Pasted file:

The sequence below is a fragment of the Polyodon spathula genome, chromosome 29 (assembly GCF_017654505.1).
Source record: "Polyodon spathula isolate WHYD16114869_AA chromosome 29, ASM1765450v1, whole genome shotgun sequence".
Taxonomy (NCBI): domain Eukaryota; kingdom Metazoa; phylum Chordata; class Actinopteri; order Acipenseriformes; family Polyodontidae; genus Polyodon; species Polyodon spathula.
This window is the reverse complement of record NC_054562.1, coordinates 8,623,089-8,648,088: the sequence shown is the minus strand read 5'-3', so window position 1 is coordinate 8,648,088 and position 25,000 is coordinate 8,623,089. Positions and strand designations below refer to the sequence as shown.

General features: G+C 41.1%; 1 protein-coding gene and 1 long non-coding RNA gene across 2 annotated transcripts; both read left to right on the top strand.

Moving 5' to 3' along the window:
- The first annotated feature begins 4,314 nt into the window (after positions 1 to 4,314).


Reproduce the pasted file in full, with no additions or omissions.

The sequence below is a fragment of the Polyodon spathula genome, chromosome 29 (assembly GCF_017654505.1).
Source record: "Polyodon spathula isolate WHYD16114869_AA chromosome 29, ASM1765450v1, whole genome shotgun sequence".
Taxonomy (NCBI): domain Eukaryota; kingdom Metazoa; phylum Chordata; class Actinopteri; order Acipenseriformes; family Polyodontidae; genus Polyodon; species Polyodon spathula.
This window is the reverse complement of record NC_054562.1, coordinates 8,623,089-8,648,088: the sequence shown is the minus strand read 5'-3', so window position 1 is coordinate 8,648,088 and position 25,000 is coordinate 8,623,089. Positions and strand designations below refer to the sequence as shown.

General features: G+C 41.1%; 1 protein-coding gene and 1 long non-coding RNA gene across 2 annotated transcripts; both read left to right on the top strand.

Moving 5' to 3' along the window:
- The first annotated feature begins 4,314 nt into the window (after positions 1 to 4,314).